Final Cartridge III Internals.txt

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Final Cartridge III Internals

text included from Funet Mirror at ftp.zimmers.net

Please check the text for credits!

NOTE that the document is not entirely correct - Check Final_Cartridge_III_Internals_Errata.txt

NOTE also that the Funet Url in the document has moved. See above for the correct link.


                         Final Cartridge III Internals
                         ~~~~~~~~~~~~~~~~~~~~~~~~~~~~~

This is version 1.0 of this document, dated 19 Apr 98.
The author is Michael Steil <michael.steil@writeme.com>.
This document may still contain some errors, I give no warranty that
the supplied information is correct. I appreciate corrections and additional
information on the topic described.
This document may be republished if it is free of charge if it is not altered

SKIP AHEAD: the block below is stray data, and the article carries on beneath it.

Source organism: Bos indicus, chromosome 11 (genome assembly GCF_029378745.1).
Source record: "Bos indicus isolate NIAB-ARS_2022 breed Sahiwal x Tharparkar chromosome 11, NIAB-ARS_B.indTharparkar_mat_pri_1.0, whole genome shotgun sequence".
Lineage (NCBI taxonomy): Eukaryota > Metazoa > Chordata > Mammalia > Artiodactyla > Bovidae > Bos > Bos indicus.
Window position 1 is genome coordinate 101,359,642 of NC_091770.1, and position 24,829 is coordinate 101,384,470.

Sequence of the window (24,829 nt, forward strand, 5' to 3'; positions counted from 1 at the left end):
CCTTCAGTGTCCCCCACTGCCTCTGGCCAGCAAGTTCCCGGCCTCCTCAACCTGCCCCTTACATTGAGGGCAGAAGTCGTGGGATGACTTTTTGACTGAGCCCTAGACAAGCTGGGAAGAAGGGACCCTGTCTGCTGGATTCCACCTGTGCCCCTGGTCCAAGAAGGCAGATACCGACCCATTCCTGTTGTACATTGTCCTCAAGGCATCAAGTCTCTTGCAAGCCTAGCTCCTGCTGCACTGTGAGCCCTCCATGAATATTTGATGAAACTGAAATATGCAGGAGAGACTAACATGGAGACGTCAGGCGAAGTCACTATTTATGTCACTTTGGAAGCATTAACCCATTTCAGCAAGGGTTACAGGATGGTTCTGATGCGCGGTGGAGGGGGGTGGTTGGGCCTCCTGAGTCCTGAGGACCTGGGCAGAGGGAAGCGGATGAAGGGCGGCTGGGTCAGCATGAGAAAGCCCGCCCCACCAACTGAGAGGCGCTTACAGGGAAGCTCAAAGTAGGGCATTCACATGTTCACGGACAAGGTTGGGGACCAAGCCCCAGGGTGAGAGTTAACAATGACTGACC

in any way. Otherwise my written permission is required. If you can use the
information supplied in this document in your own software, please refer to
this document in the credits of your software.
The latest version of this document can be downloaded using anonymous ftp
at ftp://ftp.funet.fi/pub/cbm/documents/chipdata/


Abstract
~~~~~~~~
This document contains information about the BANKING functions of the FC3
and is supposed to help writers of C64 emulators to implement FC3 emulation.


Table of Contents
~~~~~~~~~~~~~~~~~
1.  Overview
2.  The FC3 ROM Management Register
2.1 Writing into the ROM Management Register